Invisible Treasure: A play with no cast
Invisible Treasure is an immersive show without a cast. Jo Caird talks to its creator Rachel Briscoe…
“It’s weird at the moment because normally I’d be in rehearsals and tearing my hair out. And I’m not,” says Rachel Briscoe of Fanshen. It’s early October and the show Briscoe is not rehearsing, Invisible Treasure, is due to open at Ovalhouse in London at the end of the month.
The reason she’s not rehearsing is that Invisible Treasure is an immersive theatre experience with no actors. Briscoe wanted to explore the way we engage – or rather fail to engage – with the “invisible systems” that govern us – the internet, financial markets, access to electricity. Fanshen has made interactive work before, but this would be different: “If we’re talking about invisible systems then that had to be reflected in the form.”
So no actors. Just a system of sensors, and sound and projection cues to drive an audience round a space and make them think about their responses to power.
Briscoe actually worked with actors to devise the show, back in June, but since then it’s just been the director, her design and stage management teams, and Hellicar and Lewis, a company that builds digital systems for creative projects.
“They went away and wrote the code and then we set up a mini version of the space in their studio,” explains Briscoe. So the only preparation necessary at this point is a week of tech in which to test the technology in situ.
“It’s going to be pretty much like a normal tech, apart from the bits where the cues are going to be dependent on sensing large amounts of people. We’ll just have to get a bunch of people in from the theatre to run around the room.”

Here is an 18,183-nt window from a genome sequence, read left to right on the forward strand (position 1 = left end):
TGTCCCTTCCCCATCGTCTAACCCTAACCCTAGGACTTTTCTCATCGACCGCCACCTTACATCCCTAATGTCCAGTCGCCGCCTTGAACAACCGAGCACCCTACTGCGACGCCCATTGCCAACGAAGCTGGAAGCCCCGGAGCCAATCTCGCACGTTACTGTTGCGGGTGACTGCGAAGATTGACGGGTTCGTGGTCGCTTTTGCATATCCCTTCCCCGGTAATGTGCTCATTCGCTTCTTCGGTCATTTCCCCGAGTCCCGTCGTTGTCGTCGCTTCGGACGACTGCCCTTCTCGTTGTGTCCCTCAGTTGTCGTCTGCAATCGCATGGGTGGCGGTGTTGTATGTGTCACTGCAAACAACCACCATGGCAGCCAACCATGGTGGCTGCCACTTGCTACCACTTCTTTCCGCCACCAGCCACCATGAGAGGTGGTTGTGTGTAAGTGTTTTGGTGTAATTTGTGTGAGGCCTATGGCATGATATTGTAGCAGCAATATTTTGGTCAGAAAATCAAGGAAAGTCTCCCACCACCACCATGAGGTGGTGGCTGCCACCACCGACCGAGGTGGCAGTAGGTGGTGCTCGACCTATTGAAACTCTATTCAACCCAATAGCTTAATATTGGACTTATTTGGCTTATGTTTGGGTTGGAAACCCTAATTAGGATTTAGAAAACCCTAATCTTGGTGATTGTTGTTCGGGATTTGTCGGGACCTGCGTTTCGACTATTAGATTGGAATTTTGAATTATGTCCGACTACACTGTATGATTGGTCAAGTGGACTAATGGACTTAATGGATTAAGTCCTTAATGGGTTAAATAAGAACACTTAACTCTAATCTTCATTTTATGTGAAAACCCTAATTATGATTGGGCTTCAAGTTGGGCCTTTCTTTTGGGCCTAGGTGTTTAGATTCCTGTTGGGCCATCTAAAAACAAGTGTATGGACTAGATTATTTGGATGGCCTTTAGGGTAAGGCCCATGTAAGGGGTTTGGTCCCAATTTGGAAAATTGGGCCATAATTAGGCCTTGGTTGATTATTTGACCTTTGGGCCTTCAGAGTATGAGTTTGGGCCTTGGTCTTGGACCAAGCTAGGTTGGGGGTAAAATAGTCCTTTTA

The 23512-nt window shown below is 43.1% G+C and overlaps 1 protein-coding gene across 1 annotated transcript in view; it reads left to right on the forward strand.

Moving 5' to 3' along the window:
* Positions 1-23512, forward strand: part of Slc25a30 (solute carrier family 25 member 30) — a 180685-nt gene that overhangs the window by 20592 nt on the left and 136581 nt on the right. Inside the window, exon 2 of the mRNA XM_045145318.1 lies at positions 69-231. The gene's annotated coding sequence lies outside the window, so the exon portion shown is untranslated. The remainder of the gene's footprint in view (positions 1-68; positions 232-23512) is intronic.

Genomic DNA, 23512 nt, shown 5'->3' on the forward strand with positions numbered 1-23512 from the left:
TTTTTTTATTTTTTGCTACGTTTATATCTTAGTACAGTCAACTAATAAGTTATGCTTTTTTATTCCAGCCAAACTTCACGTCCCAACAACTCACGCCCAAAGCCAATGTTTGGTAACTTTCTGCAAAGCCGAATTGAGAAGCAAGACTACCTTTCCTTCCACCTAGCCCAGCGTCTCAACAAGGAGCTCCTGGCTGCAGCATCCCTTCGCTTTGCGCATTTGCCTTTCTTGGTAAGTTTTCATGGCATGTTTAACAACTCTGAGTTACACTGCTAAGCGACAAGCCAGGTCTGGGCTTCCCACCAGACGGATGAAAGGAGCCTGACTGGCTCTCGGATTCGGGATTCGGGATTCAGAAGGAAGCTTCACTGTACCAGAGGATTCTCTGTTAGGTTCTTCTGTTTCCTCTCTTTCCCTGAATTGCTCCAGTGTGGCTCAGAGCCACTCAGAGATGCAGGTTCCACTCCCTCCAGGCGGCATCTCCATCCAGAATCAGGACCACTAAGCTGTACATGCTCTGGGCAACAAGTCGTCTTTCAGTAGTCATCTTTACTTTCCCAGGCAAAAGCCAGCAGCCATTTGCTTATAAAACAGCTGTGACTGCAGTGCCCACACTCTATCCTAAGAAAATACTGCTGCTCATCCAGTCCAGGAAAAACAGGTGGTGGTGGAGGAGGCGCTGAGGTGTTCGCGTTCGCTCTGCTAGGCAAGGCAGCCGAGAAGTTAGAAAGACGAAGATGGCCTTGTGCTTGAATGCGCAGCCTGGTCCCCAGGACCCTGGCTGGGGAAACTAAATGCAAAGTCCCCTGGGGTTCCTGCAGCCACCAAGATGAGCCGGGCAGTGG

Effective stage management is key in any theatre production, of course, but the ante is considerably raised in the case of a show that’s essentially just cues. Production manager Sam Clear is the one who will keep the show moving, stopping audiences becoming “caught in one space for eternity” in the event of system glitches. He’ll also be manually cueing certain moments – the technology isn’t quite advanced enough (within the show’s budget) to do everything Briscoe wanted automatically. She’s under no illusion as to just how important Clear has been in the process.
“I don’t think that stage managers and production managers often get the credit that they deserve,” says Briscoe. “This project absolutely wouldn’t have happened if it hadn’t been for [Sam].”
Invisible Treasure opened at London’s Ovalhouse on October 27 and runs until November 14
We need your help…
When you subscribe to The Stage, you’re investing in our journalism. And our journalism is invested in supporting theatre and the performing arts.
The Stage is a family business, operated by the same family since we were founded in 1880. We do not receive government funding. We are not owned by a large corporation. Our editorial is not dictated by ticket sales.
We are fully independent, but this means we rely on revenue from readers to survive.
Help us continue to report on great work across the UK, champion new talent and keep up our investigative journalism that holds the powerful to account. Your subscription helps ensure our journalism can continue.